Arizona Republic
November 30, 2006

Author: Brian Indrelunas, The Arizona Republic Estimated printed pages: 3

Vanessa Bush vies for the attention of a group of schoolchildren Tuesday afternoon so she can explain the rules of a game she's created.

"Each of you will roll a die," Bush tells the students. "The first one to yell out the product of the numbers ... gets to hop as many squares as the dice add up to."

But Bush isn't a math teacher. She is one of 11 Arizona State University students who volunteer twice a week to tutor children from Mesa's Eisenhower Elementary School at the nearby Salvation Army center.

The three groups have worked together since 1999 to provide extra help to students after school.

"It's kind of a neat system that we've developed over the years," said Major Brian Jones, who heads the Mesa Citadel Corps of the Salvation Army.

After arriving and having a snack, students are divided into groups and spend half their time playing a group game. They spend the rest of the afternoon getting one-on-one attention from an ASU student tutor.

"Hopefully, they don't even realize they're learning," said Deborah Ball, the service-learning director at ASU's Tempe campus.

During individual tutoring sessions, students spend time reading, writing, working on their homework and doing another activity.

Fifth-grader Janet Garcia is working with her tutor on a story about a princess who likes to go to school but has had to stay home to work around the house.

She said the princess would eventually go to school in her story, which is a work in progress.

"I haven't figured that out yet," she said.

But even though Janet's tale is still developing, she said she's begun to improve her writing skills.

"I always liked to capitalize my letters, and I'm stopping doing that," she said.

Janet said she's also been learning to multiply and divide faster.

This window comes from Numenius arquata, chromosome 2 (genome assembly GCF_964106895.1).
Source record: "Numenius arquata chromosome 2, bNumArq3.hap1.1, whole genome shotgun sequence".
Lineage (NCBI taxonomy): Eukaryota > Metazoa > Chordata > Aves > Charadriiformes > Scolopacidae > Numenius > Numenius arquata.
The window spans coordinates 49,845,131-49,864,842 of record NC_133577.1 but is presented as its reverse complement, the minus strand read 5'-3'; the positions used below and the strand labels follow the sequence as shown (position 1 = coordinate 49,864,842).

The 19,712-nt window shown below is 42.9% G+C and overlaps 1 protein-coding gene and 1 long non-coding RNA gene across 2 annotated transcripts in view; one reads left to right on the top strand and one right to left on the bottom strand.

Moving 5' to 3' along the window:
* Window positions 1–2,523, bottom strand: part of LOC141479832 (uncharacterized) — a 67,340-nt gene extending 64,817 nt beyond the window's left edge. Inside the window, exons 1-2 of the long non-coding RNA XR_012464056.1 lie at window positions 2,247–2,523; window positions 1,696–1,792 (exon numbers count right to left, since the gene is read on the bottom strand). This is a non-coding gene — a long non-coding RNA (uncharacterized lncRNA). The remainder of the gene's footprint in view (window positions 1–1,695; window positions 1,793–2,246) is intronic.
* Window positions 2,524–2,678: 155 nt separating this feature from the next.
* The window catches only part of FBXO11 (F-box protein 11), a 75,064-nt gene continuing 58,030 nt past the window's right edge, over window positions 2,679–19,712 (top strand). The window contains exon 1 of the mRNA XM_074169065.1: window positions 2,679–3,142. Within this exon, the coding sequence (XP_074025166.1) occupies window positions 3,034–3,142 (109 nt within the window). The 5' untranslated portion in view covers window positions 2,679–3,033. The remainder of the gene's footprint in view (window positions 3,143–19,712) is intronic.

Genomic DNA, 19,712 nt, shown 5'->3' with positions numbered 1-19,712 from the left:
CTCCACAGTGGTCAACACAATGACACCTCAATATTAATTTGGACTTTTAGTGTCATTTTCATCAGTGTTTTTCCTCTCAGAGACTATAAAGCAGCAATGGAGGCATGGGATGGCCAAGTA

"I've been getting better grades," she said.

Ball said the ASU student tutors are also learning from the tutoring program. They receive course credit for their work, which includes writing essays, discussing them with classmates and drawing up individual lesson plans for each of the two students they tutor.

Stephanie Pecchia, a psychology senior, said she joined the program because a scholarship required her to do volunteer work.

"It takes a lot of patience, but it definitely pays off," she said.

On Tuesday, Pecchia had a student play with finger paint to learn about primary and secondary colors. And she said she once assigned numbers to the colored dots of the game of Twister to encourage a student to complete math problems mentally.

"Because your hands are on the floor, you can't use your fingers to count it out," she said.

Like Pecchia, Ball said a majority of the tutors are majoring in a field other than education.

Senior Brent Ulrich said his Spanish coursework has been useful since he's working with a student who is more fluent in Spanish than English.

"A majority of the time, I'm actually speaking to him in Spanish," Ulrich said.

Ulrich, who will graduate next month, said he was looking for something to do outside the classroom in his last semester at ASU.

"You're helping these kids, and you can actually see this," he said. "Any other class you go to, they just lecture at you. Here you get to see the results of your work."

Teachers at Eisenhower are also seeing the results, both academically and socially, said Assistant Principal Yvonne Colland, who has 12 to 15 students on the program's waiting list.

"Usually I hear, 'Do you have any more openings?' " she said.

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